Aligning goals: Loose alignment means that department goals are created bottoms-up and then aligned to CEO’s goals only to give visibility into how different goals achieve the organisation’s goal.

Image to visualise Aligning vs Cascading OKRs

Cascading goals: Trying to link all goals to one parent goal. Cascading means the CEO’s Key Results become the Objectives of the VP of Marketing. The cascading goes on till the last mile in the company

Image to visualise Aligning vs Cascading OKRs

Aligning goals is important, cascading is not.

Once the Organisation’s OKRs are set, teams get a clear direction and then decide how they can contribute to those OKRs.

Each team then defines their OKRs that contribute to the organisation’s OKRs and that loosely align with them. The team can have their OKRs based on their planning process that doesn’t align with the company’s OKRs. This is completely OK. Trying to align everything is wrong and takes up a lot of time and energy. this is one of the common mistakes why OKRs fail

Laszlo Bock, former Google VP of People Operations wrote in his book Work Rules!:

On the topic of goals, academic research agrees with your intuition: Having goals improves performance. Spending hours cascading goals up and down the company, however, does not. It takes way too much time and it’s too hard to make sure all the goals line up. We have a market-based approach, where over time our goals all converge because the top OKRs are known and everyone else’s OKRs are visible. Teams that are grossly out of alignment stand out, and the few major initiatives that touch everyone are easy enough to manage directly. So far, so good!

What cascading looks like

In his popular book, Measure what Matters, John Doer explains cascading with an OKRs strategy for a Football team example. He calls out upfront that cascading top-down is an old outdated method which was once popular.

In the below example notice how in the cascaded version of the OKRs, the General manager’s key result become the Head coach’s Objective. and the Head coach’s key result becomes the Defensive coach’s objective. this is not a good way of structuring OKRs, read on to learn why.

What cascading OKRs looks like – this is NOT a good practice

CEO’s OKRs
Objective: Grow annual revenue to increase the valuation
Key Result 1: Grow ARR by 30%
Key Result 2: Expand business in the EU

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Head of Sales
Objective: Grow ARR by 30%
Key Result 1: Increase revenue from expansion by 10%
Key Result 2: Increase revenue from new deals by 20%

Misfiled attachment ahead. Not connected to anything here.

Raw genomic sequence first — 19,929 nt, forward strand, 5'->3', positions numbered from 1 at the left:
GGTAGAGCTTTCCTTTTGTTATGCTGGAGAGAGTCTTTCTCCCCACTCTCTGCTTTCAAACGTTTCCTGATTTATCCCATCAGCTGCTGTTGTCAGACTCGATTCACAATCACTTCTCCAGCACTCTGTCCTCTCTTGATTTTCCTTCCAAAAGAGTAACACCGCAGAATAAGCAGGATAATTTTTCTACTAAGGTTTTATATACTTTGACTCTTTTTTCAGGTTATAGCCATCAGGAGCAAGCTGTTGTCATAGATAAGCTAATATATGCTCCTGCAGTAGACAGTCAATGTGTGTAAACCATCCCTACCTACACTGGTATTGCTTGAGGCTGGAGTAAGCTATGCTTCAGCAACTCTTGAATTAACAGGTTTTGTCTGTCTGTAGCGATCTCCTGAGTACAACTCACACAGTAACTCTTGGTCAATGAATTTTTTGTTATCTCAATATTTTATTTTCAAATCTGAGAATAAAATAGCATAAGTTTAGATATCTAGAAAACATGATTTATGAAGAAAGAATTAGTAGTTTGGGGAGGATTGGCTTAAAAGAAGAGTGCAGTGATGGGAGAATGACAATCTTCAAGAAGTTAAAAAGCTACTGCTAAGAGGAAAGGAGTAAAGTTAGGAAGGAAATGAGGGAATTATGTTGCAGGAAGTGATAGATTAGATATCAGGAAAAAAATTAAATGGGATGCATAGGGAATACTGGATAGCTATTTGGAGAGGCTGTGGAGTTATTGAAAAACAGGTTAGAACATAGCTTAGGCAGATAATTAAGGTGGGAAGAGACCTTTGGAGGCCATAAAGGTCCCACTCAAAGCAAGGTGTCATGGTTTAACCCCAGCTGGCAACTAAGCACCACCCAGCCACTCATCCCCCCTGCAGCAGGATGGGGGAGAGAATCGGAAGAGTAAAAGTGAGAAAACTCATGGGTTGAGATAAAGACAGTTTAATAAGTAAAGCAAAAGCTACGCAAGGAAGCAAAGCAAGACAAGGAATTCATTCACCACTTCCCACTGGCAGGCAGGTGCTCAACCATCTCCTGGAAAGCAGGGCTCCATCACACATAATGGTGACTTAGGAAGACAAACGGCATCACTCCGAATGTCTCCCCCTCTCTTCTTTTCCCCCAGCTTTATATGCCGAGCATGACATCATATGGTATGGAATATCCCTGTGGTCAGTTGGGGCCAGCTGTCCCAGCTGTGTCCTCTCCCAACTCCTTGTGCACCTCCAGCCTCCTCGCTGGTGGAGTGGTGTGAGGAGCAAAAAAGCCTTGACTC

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Regional sales head
Objective:  Increase revenue from expansion by 10%
Key Result 1: 
Key Result 2: 

Why is cascading OKRs a bad idea

Cascading is a fundamentally wrong way to create OKRs. It goes against everything that OKRs stand for, which is creating inspiration, alignment and context for everyone in the team.

Cascading OKRs does not give the big picture context to the individuals owning those KRs and instead hands them a metric to manage. This means they don’t feel responsible for the outcome.

You can tell if your OKRs are being “cascaded” if your goals are more prescriptive top down this is an unhealthy practice and hampers bottoms-up creativity.

  • Leaders don’t own Outcomes: Cascading means CXO’s don’t own any measurable outcomes via Key Result, they are simply delegating the outcome to someone else.
  • One-dimensional linkages. While cascading locks in vertical alignment, it’s less effective in connecting peers horizontally, across departmental lines.
  • Cascading is a lot of work. When all are required to cascade, it means that Tightly cascading organizations tend to resist fast and frequent goal setting. Implementation is so cumbersome that quarterly OKRs may prove impractical.
  • Marginalised contributors Top down, not Bottom-up. Teams are not encouraged to set their own goals. Teams don’t feel a sense of ownership in a top-down goal-setting culture.

What aligned goals look like

Aligning goals might look like a bit of a mess but is a much better alternative to cascading OKRs.

  • Set a clear strategy – The strategy can inform how leaders create company goals
  • Set clear Organisation Goals – Setting Organisation goals allows teams to know what are the key measures of outcome.
  • Determine key leverage points: these are the key opportunities for your organisation.
  • Bottoms-up team goals – with strategy and organisation goals as key outcomes supported by high leverage opportunities, support bottoms-up goal creations by each team on how might they best contribute and align to the above.

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